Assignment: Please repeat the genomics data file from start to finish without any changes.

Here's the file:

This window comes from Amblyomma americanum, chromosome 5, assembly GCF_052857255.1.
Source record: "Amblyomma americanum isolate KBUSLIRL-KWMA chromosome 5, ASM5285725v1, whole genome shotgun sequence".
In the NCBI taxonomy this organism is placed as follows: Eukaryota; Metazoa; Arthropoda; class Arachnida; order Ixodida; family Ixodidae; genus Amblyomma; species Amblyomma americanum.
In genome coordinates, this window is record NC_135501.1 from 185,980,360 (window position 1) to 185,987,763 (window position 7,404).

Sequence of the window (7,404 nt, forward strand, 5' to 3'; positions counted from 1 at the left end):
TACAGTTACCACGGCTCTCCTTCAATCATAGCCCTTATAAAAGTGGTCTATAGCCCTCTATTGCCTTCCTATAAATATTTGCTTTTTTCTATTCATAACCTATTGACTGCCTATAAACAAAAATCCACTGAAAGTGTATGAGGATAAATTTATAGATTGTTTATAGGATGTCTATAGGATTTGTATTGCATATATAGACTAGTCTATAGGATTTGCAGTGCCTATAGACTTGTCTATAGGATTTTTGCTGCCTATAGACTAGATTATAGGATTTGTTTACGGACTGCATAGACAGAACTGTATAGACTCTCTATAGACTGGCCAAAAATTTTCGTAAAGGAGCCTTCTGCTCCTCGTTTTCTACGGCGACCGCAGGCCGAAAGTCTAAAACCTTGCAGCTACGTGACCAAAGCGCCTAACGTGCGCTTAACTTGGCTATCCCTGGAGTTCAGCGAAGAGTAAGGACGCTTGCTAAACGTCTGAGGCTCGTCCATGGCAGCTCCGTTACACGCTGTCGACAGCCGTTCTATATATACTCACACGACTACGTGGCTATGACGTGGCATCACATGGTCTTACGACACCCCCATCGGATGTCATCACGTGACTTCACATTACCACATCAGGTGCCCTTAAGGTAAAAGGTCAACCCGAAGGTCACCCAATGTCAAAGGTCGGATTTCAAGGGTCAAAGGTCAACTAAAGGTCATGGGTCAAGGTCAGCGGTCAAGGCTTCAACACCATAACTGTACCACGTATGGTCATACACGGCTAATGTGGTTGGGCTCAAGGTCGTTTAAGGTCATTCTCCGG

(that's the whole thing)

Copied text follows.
This window comes from Amblyomma americanum, chromosome 5, assembly GCF_052857255.1.
Source record: "Amblyomma americanum isolate KBUSLIRL-KWMA chromosome 5, ASM5285725v1, whole genome shotgun sequence".
In the NCBI taxonomy this organism is placed as follows: Eukaryota; Metazoa; Arthropoda; class Arachnida; order Ixodida; family Ixodidae; genus Amblyomma; species Amblyomma americanum.
In genome coordinates, this window is record NC_135501.1 from 185,980,360 (window position 1) to 185,987,763 (window position 7,404).

Sequence of the window (7,404 nt, forward strand, 5' to 3'; positions counted from 1 at the left end):
TACAGTTACCACGGCTCTCCTTCAATCATAGCCCTTATAAAAGTGGTCTATAGCCCTCTATTGCCTTCCTATAAATATTTGCTTTTTTCTATTCATAACCTATTGACTGCCTATAAACAAAAATCCACTGAAAGTGTATGAGGATAAATTTATAGATTGTTTATAGGATGTCTATAGGATTTGTATTGCATATATAGACTAGTCTATAGGATTTGCAGTGCCTATAGACTTGTCTATAGGATTTTTGCTGCCTATAGACTAGATTATAGGATTTGTTTACGGACTGCATAGACAGAACTGTATAGACTCTCTATAGACTGGCCAAAAATTTTCGTAAAGGAGCCTTCTGCTCCTCGTTTTCTACGGCGACCGCAGGCCGAAAGTCTAAAACCTTGCAGCTACGTGACCAAAGCGCCTAACGTGCGCTTAACTTGGCTATCCCTGGAGTTCAGCGAAGAGTAAGGACGCTTGCTAAACGTCTGAGGCTCGTCCATGGCAGCTCCGTTACACGCTGTCGACAGCCGTTCTATATATACTCACACGACTACGTGGCTATGACGTGGCATCACATGGTCTTACGACACCCCCATCGGATGTCATCACGTGACTTCACATTACCACATCAGGTGCCCTTAAGGTAAAAGGTCAACCCGAAGGTCACCCAATGTCAAAGGTCGGATTTCAAGGGTCAAAGGTCAACTAAAGGTCATGGGTCAAGGTCAGCGGTCAAGGCTTCAACACCATAACTGTACCACGTATGGTCATACACGGCTAATGTGGTTGGGCTCAAGGTCGTTTAAGGTCATTCTCCGG